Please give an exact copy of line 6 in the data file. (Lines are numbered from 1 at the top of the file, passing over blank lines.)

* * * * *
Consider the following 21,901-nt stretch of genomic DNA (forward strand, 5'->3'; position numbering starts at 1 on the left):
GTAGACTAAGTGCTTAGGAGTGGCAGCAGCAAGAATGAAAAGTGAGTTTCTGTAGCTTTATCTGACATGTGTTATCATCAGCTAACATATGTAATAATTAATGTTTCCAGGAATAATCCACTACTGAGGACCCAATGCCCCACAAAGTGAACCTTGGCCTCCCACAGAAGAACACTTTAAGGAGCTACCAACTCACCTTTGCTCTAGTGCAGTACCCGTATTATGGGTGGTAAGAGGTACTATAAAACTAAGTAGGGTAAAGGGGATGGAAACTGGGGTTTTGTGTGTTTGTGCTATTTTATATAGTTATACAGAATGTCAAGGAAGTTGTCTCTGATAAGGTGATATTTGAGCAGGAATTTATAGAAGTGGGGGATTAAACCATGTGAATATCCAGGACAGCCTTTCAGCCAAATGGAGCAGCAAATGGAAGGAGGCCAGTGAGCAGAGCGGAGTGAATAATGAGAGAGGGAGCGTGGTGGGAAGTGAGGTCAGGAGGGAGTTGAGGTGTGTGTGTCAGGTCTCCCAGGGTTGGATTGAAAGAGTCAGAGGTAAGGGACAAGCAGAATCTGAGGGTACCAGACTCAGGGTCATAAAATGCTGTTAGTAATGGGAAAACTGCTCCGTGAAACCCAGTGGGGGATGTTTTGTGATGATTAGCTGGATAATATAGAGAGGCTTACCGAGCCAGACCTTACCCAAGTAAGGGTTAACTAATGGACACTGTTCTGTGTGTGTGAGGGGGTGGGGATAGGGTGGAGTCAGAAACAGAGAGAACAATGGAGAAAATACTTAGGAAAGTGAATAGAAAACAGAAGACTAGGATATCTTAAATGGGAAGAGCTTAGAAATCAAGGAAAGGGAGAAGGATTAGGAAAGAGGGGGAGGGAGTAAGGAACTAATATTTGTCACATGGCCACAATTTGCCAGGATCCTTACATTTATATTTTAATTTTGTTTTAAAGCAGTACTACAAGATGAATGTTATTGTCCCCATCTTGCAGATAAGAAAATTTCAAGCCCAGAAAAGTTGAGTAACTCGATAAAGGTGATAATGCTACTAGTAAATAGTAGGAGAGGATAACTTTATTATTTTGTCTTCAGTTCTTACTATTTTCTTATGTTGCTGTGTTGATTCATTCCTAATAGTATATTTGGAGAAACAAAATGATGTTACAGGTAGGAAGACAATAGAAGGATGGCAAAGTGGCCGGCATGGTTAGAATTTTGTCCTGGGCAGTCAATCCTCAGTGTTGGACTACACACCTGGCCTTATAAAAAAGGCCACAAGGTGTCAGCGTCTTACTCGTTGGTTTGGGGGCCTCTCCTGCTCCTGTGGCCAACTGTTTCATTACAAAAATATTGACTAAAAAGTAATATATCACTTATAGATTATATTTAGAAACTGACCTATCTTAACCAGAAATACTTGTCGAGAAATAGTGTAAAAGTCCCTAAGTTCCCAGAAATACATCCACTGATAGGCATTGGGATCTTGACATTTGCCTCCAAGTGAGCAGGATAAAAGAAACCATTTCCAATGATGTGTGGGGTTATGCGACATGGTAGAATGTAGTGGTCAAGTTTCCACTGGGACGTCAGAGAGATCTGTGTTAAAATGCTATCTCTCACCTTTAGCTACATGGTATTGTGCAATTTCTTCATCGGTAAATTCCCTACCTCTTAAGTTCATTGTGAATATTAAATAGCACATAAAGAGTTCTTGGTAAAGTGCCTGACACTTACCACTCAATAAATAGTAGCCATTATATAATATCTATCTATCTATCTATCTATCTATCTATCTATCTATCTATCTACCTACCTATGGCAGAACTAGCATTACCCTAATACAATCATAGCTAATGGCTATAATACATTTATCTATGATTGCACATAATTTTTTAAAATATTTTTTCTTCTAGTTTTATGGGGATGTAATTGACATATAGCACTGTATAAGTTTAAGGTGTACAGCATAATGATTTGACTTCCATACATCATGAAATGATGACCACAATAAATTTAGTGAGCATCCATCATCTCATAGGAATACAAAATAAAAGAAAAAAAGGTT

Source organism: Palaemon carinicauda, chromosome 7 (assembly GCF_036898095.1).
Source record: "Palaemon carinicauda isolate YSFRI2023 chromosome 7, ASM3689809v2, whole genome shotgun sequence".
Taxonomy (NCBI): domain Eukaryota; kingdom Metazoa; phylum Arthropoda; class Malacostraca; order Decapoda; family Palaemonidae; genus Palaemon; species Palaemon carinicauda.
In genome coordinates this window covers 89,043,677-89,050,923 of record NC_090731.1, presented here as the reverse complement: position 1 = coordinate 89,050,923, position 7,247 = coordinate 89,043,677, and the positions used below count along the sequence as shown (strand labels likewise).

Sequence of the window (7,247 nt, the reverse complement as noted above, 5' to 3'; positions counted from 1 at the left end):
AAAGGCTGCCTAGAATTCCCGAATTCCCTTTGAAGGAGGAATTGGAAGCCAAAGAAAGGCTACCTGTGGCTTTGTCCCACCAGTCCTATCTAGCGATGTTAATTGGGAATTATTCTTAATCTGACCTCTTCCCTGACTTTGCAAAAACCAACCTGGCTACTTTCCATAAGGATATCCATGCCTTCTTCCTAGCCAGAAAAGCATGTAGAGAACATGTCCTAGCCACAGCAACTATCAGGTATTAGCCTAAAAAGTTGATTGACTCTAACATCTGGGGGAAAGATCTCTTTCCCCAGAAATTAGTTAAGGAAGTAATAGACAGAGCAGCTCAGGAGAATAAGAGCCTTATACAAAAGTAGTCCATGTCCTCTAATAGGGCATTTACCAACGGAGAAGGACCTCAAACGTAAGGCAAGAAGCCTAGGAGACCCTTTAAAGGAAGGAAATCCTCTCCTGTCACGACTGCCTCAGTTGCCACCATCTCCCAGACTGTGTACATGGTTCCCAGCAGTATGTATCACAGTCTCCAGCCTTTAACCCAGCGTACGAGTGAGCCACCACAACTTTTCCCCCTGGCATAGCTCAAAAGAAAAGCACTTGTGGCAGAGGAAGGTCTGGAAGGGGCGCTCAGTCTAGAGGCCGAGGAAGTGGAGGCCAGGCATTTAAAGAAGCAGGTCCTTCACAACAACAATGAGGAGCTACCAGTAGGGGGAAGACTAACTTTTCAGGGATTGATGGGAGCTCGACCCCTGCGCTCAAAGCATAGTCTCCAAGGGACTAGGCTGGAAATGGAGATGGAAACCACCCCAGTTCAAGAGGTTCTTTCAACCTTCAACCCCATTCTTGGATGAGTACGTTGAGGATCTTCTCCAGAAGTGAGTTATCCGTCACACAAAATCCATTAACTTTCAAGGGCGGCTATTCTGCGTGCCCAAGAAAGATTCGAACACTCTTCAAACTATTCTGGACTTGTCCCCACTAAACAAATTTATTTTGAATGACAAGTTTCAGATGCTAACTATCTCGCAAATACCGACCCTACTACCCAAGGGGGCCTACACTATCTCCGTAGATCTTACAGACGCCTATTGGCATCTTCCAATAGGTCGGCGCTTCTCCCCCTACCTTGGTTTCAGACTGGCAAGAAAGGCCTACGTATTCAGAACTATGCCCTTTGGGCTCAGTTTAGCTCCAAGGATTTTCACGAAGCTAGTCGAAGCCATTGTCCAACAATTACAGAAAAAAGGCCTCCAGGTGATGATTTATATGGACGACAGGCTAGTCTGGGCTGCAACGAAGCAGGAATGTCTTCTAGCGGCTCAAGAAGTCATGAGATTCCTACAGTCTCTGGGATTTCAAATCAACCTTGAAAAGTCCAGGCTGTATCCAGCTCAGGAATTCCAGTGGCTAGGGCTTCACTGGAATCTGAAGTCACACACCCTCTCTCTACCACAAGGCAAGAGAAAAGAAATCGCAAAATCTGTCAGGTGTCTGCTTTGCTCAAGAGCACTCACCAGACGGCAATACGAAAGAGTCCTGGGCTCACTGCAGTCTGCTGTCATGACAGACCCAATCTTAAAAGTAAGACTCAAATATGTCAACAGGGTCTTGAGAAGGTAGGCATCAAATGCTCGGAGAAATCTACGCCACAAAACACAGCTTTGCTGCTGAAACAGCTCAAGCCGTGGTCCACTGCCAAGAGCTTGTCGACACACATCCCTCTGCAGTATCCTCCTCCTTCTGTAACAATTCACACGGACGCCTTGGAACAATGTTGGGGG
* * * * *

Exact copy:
In genome coordinates this window covers 89,043,677-89,050,923 of record NC_090731.1, presented here as the reverse complement: position 1 = coordinate 89,050,923, position 7,247 = coordinate 89,043,677, and the positions used below count along the sequence as shown (strand labels likewise).